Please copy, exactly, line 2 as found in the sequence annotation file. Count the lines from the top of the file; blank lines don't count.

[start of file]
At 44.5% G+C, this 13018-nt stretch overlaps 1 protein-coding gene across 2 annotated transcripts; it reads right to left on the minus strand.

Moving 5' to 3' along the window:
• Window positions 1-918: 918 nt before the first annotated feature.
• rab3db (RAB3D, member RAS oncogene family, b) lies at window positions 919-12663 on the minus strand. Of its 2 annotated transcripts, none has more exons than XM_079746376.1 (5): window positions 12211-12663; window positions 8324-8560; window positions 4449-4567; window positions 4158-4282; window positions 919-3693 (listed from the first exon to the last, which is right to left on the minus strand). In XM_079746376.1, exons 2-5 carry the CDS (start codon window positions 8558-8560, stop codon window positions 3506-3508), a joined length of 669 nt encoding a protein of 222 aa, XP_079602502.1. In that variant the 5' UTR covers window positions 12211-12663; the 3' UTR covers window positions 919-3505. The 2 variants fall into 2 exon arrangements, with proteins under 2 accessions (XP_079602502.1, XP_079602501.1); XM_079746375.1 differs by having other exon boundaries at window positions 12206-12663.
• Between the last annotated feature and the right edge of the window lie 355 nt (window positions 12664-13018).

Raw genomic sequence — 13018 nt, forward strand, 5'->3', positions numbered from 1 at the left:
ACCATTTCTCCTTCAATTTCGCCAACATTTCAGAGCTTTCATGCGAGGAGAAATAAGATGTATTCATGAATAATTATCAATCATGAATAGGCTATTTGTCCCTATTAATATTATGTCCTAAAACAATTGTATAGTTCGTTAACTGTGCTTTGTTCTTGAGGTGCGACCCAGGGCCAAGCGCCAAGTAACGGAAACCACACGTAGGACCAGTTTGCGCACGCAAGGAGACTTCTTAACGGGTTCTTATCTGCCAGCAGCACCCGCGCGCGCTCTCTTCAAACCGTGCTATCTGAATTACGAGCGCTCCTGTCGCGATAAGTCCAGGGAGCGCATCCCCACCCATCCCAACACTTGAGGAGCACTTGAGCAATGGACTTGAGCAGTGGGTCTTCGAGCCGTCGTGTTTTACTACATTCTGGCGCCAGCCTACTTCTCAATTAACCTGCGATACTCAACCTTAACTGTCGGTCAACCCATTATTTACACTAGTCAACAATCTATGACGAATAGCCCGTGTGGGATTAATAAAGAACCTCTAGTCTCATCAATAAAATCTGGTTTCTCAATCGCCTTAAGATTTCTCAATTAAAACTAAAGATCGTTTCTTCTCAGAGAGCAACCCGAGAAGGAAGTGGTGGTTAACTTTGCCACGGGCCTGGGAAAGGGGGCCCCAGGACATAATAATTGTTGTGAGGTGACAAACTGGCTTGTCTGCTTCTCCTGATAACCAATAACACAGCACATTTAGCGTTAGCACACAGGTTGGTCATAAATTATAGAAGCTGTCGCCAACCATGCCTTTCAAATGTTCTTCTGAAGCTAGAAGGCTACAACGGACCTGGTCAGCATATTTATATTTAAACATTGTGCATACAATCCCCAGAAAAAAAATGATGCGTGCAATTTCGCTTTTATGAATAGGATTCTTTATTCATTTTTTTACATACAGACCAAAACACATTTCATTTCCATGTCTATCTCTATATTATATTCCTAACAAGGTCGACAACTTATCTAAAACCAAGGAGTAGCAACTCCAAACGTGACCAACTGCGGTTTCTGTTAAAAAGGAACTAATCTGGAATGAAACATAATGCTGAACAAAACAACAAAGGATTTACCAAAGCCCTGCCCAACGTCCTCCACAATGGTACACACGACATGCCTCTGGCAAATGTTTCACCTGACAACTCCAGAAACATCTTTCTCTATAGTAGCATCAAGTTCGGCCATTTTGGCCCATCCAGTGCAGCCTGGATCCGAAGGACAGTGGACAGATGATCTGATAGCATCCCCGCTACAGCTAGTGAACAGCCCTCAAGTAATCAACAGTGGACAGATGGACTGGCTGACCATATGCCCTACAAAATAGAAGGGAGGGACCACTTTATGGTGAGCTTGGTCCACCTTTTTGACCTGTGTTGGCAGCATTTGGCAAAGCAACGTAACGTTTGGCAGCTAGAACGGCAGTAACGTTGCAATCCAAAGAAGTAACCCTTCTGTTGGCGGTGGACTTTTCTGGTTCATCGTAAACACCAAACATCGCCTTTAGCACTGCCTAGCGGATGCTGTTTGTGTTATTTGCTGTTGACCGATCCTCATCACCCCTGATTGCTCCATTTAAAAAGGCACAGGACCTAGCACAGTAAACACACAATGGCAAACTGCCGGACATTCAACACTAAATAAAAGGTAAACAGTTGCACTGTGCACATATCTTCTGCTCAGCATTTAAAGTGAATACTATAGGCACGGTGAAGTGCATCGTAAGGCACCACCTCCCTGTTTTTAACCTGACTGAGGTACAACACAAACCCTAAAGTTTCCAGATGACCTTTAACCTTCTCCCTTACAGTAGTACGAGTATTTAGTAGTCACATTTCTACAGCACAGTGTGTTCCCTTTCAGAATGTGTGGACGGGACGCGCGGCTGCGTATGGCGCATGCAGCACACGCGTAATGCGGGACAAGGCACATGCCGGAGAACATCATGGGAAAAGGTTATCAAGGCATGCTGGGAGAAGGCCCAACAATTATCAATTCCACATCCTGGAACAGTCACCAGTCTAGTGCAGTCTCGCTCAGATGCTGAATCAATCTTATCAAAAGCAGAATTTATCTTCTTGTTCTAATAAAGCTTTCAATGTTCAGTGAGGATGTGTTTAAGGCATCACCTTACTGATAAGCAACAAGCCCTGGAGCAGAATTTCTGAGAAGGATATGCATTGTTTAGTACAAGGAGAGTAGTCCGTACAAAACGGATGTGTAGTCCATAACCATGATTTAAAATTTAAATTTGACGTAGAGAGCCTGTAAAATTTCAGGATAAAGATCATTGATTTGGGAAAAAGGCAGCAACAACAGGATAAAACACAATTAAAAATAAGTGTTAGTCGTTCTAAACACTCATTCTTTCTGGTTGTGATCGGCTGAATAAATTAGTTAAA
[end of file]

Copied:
Moving 5' to 3' along the window: